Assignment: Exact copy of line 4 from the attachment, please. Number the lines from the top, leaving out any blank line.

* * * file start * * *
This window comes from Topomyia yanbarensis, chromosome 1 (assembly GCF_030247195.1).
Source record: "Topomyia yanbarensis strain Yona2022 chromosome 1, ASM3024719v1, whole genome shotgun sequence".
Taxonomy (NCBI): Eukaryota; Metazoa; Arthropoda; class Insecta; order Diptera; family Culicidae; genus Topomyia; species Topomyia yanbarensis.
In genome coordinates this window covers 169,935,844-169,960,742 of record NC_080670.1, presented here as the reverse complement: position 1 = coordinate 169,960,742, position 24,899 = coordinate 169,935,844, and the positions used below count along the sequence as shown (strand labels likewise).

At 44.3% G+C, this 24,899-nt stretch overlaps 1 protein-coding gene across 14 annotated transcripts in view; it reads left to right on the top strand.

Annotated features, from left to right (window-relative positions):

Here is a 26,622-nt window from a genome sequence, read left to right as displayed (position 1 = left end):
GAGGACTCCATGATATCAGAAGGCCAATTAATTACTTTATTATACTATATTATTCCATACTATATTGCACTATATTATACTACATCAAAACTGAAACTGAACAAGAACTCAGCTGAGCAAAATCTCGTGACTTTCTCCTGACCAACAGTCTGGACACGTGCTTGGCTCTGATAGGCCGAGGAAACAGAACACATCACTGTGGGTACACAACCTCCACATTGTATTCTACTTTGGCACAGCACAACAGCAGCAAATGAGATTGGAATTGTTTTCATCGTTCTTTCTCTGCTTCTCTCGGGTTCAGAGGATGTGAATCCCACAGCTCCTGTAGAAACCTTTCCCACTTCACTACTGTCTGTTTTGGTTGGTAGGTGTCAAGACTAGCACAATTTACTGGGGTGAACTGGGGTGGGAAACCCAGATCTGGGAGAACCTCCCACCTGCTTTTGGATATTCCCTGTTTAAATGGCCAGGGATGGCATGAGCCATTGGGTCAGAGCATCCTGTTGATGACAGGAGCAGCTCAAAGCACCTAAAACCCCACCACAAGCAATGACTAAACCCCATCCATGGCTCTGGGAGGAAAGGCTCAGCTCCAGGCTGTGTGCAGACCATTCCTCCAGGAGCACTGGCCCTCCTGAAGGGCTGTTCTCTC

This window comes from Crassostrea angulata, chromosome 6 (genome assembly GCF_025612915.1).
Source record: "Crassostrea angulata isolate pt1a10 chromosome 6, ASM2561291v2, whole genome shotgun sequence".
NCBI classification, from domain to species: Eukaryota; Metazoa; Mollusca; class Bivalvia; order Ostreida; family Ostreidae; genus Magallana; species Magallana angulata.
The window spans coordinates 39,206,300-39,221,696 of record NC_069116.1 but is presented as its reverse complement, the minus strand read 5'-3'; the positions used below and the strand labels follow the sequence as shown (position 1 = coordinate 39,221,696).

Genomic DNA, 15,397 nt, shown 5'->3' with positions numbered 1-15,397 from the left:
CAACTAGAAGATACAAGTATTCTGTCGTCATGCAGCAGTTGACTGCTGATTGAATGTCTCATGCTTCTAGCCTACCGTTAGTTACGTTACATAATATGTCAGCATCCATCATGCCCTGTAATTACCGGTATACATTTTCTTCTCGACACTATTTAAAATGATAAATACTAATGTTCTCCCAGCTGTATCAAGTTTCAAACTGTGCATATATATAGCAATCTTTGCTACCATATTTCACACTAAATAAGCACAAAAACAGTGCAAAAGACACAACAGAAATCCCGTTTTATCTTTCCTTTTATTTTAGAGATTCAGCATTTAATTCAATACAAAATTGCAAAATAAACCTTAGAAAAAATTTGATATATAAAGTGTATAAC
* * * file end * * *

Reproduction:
In genome coordinates this window covers 169,935,844-169,960,742 of record NC_080670.1, presented here as the reverse complement: position 1 = coordinate 169,960,742, position 24,899 = coordinate 169,935,844, and the positions used below count along the sequence as shown (strand labels likewise).